Attempting to predict how technology will impact an industry is a difficult but important exercise.
By Allan Janssen
On the surface, the auto parts distribution industry seems well insulated from automation.
After all, auto parts will continue to be recommended, picked, and shipped to repair shops for the foreseeable future… and that won’t be done by robots anytime soon.
But as technology advances, it’s clear that traditional jobs will evolve in a variety of ways, some subtle, some not so subtle.
The Diversity Institute, part of the Ted Rogers School of Management, has identified more than 1,400 reports published in the past 10 years that weigh in on the topic of the future of work. And while the jury is still out on just how vulnerable workers are to automation, there can be no doubt that change is coming.
Policy Horizons Canada, a forecasting group within the federal government, has recently summarized five plausible scenarios that will bring new challenges and opportunities to the Canadian workplace.
Some of these “game-changers” are likely to impact the jobber world more than others.
The unbundling of jobs
The theory is that human work will steadily move from long-term to task-based. A graphic representation of this transition might show people moving steadily from careers to full-time work, to part-time work, contract work, project work, tasks, hybrid-tasks, and ultimately to no tasks at all in a world of full automation.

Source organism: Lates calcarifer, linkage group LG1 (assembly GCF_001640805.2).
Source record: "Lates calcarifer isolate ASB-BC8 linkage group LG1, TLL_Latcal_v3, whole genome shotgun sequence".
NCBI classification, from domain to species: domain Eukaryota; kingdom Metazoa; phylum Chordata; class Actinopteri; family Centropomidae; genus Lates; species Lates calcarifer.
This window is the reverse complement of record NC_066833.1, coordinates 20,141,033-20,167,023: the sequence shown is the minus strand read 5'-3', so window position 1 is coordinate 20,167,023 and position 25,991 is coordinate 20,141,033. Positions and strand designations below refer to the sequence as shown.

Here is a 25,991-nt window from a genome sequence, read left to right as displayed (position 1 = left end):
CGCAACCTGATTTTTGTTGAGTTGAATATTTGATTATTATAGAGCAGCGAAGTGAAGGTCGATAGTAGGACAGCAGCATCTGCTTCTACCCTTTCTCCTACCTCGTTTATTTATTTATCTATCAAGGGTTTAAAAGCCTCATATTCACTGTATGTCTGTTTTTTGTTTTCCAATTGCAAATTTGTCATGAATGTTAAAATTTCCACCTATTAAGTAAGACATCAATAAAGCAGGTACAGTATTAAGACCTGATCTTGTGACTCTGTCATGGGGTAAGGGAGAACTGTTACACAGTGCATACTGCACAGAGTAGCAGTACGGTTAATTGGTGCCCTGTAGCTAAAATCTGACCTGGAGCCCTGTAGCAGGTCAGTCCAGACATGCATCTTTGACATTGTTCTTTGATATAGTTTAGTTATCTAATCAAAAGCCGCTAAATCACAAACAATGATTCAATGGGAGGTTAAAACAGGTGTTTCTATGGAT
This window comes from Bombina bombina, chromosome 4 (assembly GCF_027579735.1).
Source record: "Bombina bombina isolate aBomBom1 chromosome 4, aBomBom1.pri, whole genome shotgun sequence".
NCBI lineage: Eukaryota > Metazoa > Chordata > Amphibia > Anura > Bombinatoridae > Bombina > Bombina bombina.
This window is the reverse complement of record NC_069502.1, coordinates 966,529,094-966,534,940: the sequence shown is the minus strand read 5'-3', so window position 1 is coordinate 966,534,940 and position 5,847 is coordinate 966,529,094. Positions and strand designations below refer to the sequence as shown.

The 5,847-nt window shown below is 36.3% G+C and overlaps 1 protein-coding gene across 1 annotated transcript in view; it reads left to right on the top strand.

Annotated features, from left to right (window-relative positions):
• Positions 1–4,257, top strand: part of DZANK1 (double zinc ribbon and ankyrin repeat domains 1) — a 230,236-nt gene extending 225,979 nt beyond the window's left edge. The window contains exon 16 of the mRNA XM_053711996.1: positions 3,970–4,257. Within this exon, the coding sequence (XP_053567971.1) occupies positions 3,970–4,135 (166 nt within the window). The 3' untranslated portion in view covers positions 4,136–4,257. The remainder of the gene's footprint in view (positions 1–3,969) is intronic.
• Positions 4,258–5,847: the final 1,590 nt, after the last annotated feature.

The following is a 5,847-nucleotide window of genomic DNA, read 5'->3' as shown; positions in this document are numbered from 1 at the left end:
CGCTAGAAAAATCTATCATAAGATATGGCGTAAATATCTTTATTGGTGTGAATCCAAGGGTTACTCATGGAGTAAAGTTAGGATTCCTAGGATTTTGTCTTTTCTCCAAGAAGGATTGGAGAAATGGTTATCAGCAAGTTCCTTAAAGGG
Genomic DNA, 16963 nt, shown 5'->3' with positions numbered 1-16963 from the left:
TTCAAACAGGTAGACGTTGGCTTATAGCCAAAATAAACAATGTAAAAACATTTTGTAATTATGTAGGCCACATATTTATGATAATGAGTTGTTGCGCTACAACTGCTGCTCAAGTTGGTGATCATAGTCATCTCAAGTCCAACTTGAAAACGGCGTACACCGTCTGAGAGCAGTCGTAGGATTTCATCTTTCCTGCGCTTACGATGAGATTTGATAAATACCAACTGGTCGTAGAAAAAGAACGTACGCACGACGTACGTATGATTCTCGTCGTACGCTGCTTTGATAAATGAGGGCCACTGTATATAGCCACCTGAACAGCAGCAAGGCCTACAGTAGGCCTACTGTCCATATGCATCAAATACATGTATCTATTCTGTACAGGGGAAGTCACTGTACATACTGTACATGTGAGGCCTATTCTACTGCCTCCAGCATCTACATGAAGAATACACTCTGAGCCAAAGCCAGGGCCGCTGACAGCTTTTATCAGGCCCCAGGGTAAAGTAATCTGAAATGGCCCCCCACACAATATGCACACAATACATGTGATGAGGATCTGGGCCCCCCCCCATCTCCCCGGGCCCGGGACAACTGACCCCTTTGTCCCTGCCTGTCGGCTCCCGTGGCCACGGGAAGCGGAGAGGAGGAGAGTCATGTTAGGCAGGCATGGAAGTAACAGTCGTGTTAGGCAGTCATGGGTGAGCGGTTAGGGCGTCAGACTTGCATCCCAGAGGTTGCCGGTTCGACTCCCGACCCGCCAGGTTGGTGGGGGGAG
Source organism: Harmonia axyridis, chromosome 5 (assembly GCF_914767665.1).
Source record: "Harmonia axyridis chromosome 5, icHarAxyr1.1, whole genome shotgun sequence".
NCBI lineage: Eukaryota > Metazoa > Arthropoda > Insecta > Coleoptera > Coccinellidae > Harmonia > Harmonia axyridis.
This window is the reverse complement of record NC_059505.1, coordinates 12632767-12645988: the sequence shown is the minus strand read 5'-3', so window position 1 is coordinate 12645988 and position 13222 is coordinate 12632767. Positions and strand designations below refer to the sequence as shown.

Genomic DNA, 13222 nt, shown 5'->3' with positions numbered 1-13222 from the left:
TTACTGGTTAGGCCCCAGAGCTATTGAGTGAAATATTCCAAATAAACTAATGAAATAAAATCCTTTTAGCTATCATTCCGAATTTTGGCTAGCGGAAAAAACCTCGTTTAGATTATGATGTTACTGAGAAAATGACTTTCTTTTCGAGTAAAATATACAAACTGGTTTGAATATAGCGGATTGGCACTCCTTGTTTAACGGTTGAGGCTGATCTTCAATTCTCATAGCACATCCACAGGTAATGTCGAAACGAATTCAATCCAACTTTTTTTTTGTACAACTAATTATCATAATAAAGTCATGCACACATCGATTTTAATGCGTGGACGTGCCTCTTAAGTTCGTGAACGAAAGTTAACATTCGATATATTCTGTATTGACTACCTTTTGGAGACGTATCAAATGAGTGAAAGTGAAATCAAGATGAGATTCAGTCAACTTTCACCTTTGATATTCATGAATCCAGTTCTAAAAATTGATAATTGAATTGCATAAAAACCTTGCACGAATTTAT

The erosion of people jobs
Even if this “unbundling” of jobs into distinct tasks doesn’t occur quickly, it is likely that artificial intelligence and machine automation will steal tasks away from workers to make people increasingly expendable. As technology chips away at the human workforce, we could see the rise of “centaur work” the hybrid of human and machine interaction.
A.I. supplements knowledge
And here we start to see how jobbers could be impacted by technology. Jobber stores are, after all, part of the knowledge economy. The expertise that good counterpersons bring to the job is already being augmented by smarter computer systems. We will soon get to a point where artificial intelligence learns from the cognitive labour force, supplements their knowledge, and ultimately replaces them.
Technology assumes transactional control
As the world grows more accustomed to machine influence in the workplace, the value of human intermediaries who provide trust and security will decline. Any job that primarily involves facilitating agreements between humans could be at risk. It’s hard not to think of jobber stores as a place where human transactions are facilitated.
People may not work and earn where they live and spend. We have already started to see the rise of remote working. At some point this will accelerate, bringing with it a host of sociological, governmental, and economic implications.
No one can predict the future. But reading technology trends, and extrapolating potential scenarios helps prepare industries for the challenges and opportunities ahead.
The authors of Understanding the Future of Skills have identified five key impacts that industries should consider as they weigh their future in the digital age. They recommend we prepare for a decline in routine work; the unbundling of tasks; a greater need for human adaptability; a premium on teaching individuals how to work with technology; and an increased emphasis on hard-to-automate skills.
The jobber world may not be easily replaced but preparing for an automated future makes a great deal of sense.